Graves of Gallipoli survivors at Kavieng: Jim Ridges
25 April 2015 marks the 100 years anniversary of the unsuccessful, but often heroic, troop landings, and eventual withdrawal, at Gallipoli in Turkey in the 1914-18 World War. The shared experiences and losses gave rise to the Anzac legends and traditions, and forged a link between Australians and New Zealanders that is still strong today, and celebrated annually wherever in the world that many, or a few, from those nations happen to be, including Kavieng in New Ireland.
New Ireland was occupied by Australian military forces from 17 October 1914 until 9 May 1921, during the Australian military administration takeover of the German New Guinea government administration, and an Australian civil administration after that. It is not surprising that, from the very start of the remembrance of Anzac Day, services and memorials were held in Kavieng and continued until the Japanese occupation of New Ireland in January 1942, recommencing again after the Australians returned at the end of the Pacific war.
In the Pakail Pioneer Cemetery at Kavieng, not only are there two official war graves from the 1914-18 war (Captain Guy O Manning and 802 Private William Thomas Addis), but of interest at this time of the 100th anniversary of the Gallipoli landings at least three other graves of servicemen who survived Gallipoli and the 1914-18 war and eventually died and were buried at Kavieng.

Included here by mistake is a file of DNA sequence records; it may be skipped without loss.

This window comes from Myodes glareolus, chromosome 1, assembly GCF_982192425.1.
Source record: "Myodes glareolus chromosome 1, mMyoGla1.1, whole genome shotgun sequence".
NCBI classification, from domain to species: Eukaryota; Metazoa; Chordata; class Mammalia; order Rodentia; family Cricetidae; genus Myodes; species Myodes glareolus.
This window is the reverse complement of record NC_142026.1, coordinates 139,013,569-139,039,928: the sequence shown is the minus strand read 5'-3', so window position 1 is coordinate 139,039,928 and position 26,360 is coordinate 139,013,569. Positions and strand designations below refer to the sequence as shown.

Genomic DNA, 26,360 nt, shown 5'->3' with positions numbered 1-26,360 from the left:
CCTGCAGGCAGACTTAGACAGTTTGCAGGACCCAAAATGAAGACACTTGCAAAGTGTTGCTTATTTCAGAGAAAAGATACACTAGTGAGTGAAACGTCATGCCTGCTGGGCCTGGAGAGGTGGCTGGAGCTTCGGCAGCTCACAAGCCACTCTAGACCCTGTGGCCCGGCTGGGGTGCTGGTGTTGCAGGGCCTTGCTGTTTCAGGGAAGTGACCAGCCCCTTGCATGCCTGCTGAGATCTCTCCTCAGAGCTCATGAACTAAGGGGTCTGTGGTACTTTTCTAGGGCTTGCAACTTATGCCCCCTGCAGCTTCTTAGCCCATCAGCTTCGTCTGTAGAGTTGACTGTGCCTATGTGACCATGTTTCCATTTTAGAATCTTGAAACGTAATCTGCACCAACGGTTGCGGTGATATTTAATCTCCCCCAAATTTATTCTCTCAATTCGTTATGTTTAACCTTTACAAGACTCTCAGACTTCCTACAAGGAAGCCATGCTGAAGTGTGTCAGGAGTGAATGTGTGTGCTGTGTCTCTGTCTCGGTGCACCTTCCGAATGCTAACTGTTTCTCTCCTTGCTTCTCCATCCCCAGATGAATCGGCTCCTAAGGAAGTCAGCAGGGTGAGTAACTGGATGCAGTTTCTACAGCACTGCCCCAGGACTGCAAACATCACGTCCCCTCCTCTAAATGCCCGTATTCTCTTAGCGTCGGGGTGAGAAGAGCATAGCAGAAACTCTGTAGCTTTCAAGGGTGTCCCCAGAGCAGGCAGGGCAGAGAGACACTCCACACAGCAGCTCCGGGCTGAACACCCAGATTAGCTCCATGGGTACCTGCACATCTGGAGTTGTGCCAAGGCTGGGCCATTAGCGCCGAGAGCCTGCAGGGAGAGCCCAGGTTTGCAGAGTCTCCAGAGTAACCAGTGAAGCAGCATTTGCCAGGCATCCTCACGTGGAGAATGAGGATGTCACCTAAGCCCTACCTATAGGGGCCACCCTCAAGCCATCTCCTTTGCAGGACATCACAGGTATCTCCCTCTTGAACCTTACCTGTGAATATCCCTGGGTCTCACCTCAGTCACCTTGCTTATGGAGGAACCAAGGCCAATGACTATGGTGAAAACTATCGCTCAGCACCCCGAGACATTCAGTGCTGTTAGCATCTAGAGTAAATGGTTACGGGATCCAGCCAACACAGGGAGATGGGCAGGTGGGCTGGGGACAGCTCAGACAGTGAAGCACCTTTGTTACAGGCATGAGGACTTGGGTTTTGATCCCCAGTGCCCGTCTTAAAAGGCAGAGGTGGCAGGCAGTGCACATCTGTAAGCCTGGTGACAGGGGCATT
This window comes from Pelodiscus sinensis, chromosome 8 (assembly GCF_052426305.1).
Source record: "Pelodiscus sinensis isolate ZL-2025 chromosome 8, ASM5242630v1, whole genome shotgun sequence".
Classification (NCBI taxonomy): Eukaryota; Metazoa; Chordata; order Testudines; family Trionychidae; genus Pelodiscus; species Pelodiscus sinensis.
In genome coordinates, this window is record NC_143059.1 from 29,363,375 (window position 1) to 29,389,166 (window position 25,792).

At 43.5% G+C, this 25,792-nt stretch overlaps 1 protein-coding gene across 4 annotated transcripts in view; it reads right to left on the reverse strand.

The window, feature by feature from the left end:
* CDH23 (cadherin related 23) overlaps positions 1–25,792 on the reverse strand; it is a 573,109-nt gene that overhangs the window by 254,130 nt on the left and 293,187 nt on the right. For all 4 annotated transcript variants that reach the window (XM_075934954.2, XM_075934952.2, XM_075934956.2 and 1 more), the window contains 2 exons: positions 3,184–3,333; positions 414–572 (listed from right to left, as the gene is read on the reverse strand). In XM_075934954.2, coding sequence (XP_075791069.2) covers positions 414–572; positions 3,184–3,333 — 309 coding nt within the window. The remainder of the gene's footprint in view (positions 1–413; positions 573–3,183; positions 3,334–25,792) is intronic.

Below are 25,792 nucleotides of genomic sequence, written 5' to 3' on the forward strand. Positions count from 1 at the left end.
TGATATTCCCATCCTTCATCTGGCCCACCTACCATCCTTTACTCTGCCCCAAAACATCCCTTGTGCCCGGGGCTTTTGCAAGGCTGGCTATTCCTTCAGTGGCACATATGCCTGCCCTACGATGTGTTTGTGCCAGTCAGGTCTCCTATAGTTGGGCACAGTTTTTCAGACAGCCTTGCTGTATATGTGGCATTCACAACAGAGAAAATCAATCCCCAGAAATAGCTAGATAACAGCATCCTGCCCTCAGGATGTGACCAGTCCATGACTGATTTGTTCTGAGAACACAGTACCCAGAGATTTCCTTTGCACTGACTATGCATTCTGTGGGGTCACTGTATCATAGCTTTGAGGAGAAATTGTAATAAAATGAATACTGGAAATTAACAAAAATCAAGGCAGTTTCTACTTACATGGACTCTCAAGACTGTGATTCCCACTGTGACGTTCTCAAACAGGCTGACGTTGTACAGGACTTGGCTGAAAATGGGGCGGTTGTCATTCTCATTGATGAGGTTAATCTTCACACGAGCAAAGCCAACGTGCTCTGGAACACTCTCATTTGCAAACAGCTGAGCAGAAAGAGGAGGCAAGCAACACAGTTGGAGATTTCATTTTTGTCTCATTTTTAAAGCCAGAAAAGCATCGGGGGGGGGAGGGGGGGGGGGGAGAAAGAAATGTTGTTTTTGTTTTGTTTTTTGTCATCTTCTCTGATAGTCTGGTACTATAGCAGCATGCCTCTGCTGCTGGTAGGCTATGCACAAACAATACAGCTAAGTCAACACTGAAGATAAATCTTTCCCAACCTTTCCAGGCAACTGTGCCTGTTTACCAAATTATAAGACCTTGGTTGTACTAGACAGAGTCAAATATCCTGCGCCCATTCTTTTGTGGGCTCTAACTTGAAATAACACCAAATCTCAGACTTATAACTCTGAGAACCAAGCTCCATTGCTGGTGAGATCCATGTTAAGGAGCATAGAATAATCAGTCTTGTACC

Their graves record this fact, however it is not known whether elsewhere in New Guinea there may be other surviving graves with similar inscriptions. Of course there is the possibility that others buried at Pakail also served at Gallipoli, but few have inscriptions with more than their names and a date.
The three ‘Gallipoli’ graves contain Lt Colonel Leslie F S Hore MC VD, Ernest A F Stanfield and Arthur V Bellamy.
Unfortunately, about 2005, the brass plate was removed (stolen?) from Bellamy’s grave but luckily its inscription had been recorded in 1999. It is “In memory of Arthur Vincent Bellamy of New South Wales died 20th August 1940 aged 58 years. ‘A faithful son’ Anzac Gallipoli, Egypt 1914-1918”
Also of interest is that Major Leslie Hore of the 8th Light Horse Regiment made at least one water colour painting of Anzac Beach in June 1915. It is held by the Mitchell Library in Sydney and was reproduced for an Anzac Day ‘Orders of Service’ programme a few years ago. Ernest Stansfield, who lived at Bolegila plantation, New Ireland from 1927, fought on the Kokoda Track resisting the Japanese advance on Port Moresby in the Pacific War. He died in 1960.